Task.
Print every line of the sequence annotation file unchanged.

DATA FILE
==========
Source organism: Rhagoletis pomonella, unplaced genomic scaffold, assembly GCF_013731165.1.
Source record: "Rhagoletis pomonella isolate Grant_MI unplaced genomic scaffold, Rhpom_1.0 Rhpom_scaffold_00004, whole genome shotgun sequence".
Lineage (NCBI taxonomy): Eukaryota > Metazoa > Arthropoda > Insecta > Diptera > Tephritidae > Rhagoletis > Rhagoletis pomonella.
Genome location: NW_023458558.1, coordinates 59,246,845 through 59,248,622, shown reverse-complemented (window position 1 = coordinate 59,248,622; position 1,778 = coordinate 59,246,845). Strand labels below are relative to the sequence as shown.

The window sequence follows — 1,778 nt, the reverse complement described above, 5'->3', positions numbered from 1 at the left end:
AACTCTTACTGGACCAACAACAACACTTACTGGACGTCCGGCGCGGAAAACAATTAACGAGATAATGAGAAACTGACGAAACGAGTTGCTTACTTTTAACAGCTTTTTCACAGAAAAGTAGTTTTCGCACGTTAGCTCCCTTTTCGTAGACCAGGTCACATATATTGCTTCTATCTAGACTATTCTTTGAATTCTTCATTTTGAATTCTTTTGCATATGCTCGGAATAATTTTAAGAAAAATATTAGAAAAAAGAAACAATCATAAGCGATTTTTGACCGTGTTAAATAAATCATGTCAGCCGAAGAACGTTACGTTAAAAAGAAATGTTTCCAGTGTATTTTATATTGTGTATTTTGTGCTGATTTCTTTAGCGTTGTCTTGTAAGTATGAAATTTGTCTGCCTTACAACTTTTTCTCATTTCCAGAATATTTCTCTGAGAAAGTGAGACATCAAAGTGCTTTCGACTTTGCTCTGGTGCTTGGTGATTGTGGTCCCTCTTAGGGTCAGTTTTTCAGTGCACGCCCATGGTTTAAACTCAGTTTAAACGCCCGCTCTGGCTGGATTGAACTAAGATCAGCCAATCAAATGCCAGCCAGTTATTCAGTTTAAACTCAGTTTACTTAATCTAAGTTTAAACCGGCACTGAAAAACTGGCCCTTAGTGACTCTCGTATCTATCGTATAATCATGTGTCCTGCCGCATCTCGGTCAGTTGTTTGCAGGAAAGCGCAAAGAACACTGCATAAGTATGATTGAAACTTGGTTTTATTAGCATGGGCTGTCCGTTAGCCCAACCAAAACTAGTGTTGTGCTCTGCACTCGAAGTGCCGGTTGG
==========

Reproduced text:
Source organism: Rhagoletis pomonella, unplaced genomic scaffold, assembly GCF_013731165.1.
Source record: "Rhagoletis pomonella isolate Grant_MI unplaced genomic scaffold, Rhpom_1.0 Rhpom_scaffold_00004, whole genome shotgun sequence".
Lineage (NCBI taxonomy): Eukaryota > Metazoa > Arthropoda > Insecta > Diptera > Tephritidae > Rhagoletis > Rhagoletis pomonella.
Genome location: NW_023458558.1, coordinates 59,246,845 through 59,248,622, shown reverse-complemented (window position 1 = coordinate 59,248,622; position 1,778 = coordinate 59,246,845). Strand labels below are relative to the sequence as shown.

The window sequence follows — 1,778 nt, the reverse complement described above, 5'->3', positions numbered from 1 at the left end:
AACTCTTACTGGACCAACAACAACACTTACTGGACGTCCGGCGCGGAAAACAATTAACGAGATAATGAGAAACTGACGAAACGAGTTGCTTACTTTTAACAGCTTTTTCACAGAAAAGTAGTTTTCGCACGTTAGCTCCCTTTTCGTAGACCAGGTCACATATATTGCTTCTATCTAGACTATTCTTTGAATTCTTCATTTTGAATTCTTTTGCATATGCTCGGAATAATTTTAAGAAAAATATTAGAAAAAAGAAACAATCATAAGCGATTTTTGACCGTGTTAAATAAATCATGTCAGCCGAAGAACGTTACGTTAAAAAGAAATGTTTCCAGTGTATTTTATATTGTGTATTTTGTGCTGATTTCTTTAGCGTTGTCTTGTAAGTATGAAATTTGTCTGCCTTACAACTTTTTCTCATTTCCAGAATATTTCTCTGAGAAAGTGAGACATCAAAGTGCTTTCGACTTTGCTCTGGTGCTTGGTGATTGTGGTCCCTCTTAGGGTCAGTTTTTCAGTGCACGCCCATGGTTTAAACTCAGTTTAAACGCCCGCTCTGGCTGGATTGAACTAAGATCAGCCAATCAAATGCCAGCCAGTTATTCAGTTTAAACTCAGTTTACTTAATCTAAGTTTAAACCGGCACTGAAAAACTGGCCCTTAGTGACTCTCGTATCTATCGTATAATCATGTGTCCTGCCGCATCTCGGTCAGTTGTTTGCAGGAAAGCGCAAAGAACACTGCATAAGTATGATTGAAACTTGGTTTTATTAGCATGGGCTGTCCGTTAGCCCAACCAAAACTAGTGTTGTGCTCTGCACTCGAAGTGCCGGTTGG